Given the potential impacts of microplastic on marine turtle incubating environment, we did a study to determine the microplastic exposure of the 10 most important nesting sites in Florida for the Northern Gulf of Mexico loggerhead subpopulation. Microplastic was found at all nesting sites, with the majority of pieces located at the dunes, the primary site where turtles nest.
We took several samples of sand at each nesting site during the Northern Hemisphere summer months, May to August, which is when turtles are nesting in the region.
We are still unsure what the implications of these exposures are, and how much microplastic is needed to change the temperature of the nesting grounds. So, this summer we are expanding our experiments to explore how different densities and types of microplastic can affect the temperature of nesting grounds.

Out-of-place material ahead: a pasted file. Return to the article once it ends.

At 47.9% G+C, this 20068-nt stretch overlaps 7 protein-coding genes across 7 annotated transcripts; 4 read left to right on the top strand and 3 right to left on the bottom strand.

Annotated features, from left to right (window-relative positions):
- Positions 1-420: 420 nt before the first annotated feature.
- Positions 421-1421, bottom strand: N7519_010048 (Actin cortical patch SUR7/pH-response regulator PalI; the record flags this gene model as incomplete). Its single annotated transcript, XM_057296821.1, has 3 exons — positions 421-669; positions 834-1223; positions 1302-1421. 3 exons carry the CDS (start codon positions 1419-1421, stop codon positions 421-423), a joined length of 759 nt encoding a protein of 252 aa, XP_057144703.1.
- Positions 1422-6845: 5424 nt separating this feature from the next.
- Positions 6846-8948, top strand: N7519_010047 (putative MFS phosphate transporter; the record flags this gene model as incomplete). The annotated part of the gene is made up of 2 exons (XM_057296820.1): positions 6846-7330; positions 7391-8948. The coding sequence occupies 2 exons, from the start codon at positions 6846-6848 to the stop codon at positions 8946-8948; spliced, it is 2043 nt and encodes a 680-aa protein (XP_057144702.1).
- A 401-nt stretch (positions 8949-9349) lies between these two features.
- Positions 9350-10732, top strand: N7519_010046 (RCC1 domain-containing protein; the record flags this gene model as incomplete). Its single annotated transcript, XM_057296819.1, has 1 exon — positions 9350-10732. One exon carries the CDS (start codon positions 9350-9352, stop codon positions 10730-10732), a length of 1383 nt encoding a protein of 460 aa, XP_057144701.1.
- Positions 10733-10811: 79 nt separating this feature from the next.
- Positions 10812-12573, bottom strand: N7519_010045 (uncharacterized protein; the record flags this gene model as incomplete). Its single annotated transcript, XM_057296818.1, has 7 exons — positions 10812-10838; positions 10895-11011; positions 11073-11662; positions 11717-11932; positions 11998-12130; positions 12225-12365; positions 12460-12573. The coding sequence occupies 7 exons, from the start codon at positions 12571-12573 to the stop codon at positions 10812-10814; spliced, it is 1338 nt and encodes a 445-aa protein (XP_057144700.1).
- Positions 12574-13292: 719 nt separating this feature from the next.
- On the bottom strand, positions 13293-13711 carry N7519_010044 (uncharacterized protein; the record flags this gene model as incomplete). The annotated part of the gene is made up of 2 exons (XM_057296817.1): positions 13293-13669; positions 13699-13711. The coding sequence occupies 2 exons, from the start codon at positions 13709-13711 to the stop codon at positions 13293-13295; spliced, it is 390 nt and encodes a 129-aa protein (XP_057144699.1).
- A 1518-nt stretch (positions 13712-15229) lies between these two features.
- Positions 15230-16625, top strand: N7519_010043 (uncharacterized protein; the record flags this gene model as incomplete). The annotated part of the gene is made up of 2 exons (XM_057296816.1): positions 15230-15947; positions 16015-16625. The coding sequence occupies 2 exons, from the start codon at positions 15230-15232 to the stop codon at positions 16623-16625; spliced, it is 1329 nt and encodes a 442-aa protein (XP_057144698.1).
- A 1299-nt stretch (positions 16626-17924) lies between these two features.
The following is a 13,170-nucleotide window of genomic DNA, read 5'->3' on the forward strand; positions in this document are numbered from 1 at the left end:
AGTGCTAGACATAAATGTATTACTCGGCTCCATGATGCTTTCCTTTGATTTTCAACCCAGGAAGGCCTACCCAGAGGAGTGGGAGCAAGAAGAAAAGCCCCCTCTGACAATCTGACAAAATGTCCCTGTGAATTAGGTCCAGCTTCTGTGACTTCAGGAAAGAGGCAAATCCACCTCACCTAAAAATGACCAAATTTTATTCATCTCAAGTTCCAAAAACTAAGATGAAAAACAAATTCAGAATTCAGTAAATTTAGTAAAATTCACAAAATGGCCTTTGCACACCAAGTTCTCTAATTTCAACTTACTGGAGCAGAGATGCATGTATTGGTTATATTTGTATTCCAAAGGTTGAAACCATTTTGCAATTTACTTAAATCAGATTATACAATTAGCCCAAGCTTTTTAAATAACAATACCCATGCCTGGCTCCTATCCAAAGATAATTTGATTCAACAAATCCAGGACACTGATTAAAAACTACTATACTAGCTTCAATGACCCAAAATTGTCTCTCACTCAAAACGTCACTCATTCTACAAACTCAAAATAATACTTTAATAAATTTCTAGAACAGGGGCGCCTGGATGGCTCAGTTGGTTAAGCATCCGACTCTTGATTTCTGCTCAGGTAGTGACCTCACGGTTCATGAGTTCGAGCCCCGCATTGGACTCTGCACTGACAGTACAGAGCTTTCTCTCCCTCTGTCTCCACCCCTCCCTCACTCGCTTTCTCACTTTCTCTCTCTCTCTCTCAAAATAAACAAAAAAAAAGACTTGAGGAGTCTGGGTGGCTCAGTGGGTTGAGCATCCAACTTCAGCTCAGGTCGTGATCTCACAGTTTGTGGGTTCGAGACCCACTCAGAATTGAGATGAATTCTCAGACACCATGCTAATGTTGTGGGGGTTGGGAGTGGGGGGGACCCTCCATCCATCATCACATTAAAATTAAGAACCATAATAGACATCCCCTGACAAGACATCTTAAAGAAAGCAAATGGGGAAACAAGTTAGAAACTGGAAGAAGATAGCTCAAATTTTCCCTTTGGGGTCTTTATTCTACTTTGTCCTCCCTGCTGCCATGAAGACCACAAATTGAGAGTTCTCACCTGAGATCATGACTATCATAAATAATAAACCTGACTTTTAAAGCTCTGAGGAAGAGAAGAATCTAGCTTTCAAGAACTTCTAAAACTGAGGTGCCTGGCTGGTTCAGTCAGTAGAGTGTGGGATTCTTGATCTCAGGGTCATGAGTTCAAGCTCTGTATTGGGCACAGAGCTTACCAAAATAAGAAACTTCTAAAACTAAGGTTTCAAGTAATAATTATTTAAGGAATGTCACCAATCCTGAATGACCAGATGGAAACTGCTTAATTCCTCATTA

Regardless of the implications, it is important to consider that any alteration to our natural environment may be detrimental to species that rely on then. The good news is that there are several easy ways to reduce microplastic.
The research was conducted by undergraduate student Valencia Beckwith and Mariana Fuentes.
Sweden's reindeer have a problem. In winter, they feed on lichens buried beneath the snow. But the climate crisis is making this difficult. Warmer temperatures mean moisture sometimes falls as rain instead of snow. When the air refreezes, a layer of ice forms between the reindeer and their meal, forcing them to wander further in search of ideal conditions. And sometimes, this means crossing busy roads.
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By Aaron W Hunter